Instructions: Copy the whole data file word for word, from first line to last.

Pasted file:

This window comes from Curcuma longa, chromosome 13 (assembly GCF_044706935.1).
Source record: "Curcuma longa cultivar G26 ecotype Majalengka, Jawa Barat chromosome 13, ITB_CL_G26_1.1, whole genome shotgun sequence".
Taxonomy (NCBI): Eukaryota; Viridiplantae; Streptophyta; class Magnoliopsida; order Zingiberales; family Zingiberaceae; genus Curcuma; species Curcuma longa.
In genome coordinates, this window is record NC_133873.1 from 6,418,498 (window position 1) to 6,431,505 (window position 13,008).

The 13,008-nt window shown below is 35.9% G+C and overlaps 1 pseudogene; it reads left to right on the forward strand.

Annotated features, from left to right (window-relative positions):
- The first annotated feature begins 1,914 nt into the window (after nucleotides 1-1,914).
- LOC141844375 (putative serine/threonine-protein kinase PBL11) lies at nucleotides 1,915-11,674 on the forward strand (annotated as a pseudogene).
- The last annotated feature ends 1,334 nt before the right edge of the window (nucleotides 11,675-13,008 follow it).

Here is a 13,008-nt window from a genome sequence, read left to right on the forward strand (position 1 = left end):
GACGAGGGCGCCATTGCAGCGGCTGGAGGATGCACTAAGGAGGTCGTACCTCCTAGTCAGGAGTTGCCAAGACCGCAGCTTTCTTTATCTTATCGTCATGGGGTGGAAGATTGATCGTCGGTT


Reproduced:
This window comes from Curcuma longa, chromosome 13 (assembly GCF_044706935.1).
Source record: "Curcuma longa cultivar G26 ecotype Majalengka, Jawa Barat chromosome 13, ITB_CL_G26_1.1, whole genome shotgun sequence".
Taxonomy (NCBI): Eukaryota; Viridiplantae; Streptophyta; class Magnoliopsida; order Zingiberales; family Zingiberaceae; genus Curcuma; species Curcuma longa.
In genome coordinates, this window is record NC_133873.1 from 6,418,498 (window position 1) to 6,431,505 (window position 13,008).

The 13,008-nt window shown below is 35.9% G+C and overlaps 1 pseudogene; it reads left to right on the forward strand.

Annotated features, from left to right (window-relative positions):
- The first annotated feature begins 1,914 nt into the window (after nucleotides 1-1,914).
- LOC141844375 (putative serine/threonine-protein kinase PBL11) lies at nucleotides 1,915-11,674 on the forward strand (annotated as a pseudogene).
- The last annotated feature ends 1,334 nt before the right edge of the window (nucleotides 11,675-13,008 follow it).

Here is a 13,008-nt window from a genome sequence, read left to right on the forward strand (position 1 = left end):
GACGAGGGCGCCATTGCAGCGGCTGGAGGATGCACTAAGGAGGTCGTACCTCCTAGTCAGGAGTTGCCAAGACCGCAGCTTTCTTTATCTTATCGTCATGGGGTGGAAGATTGATCGTCGGTT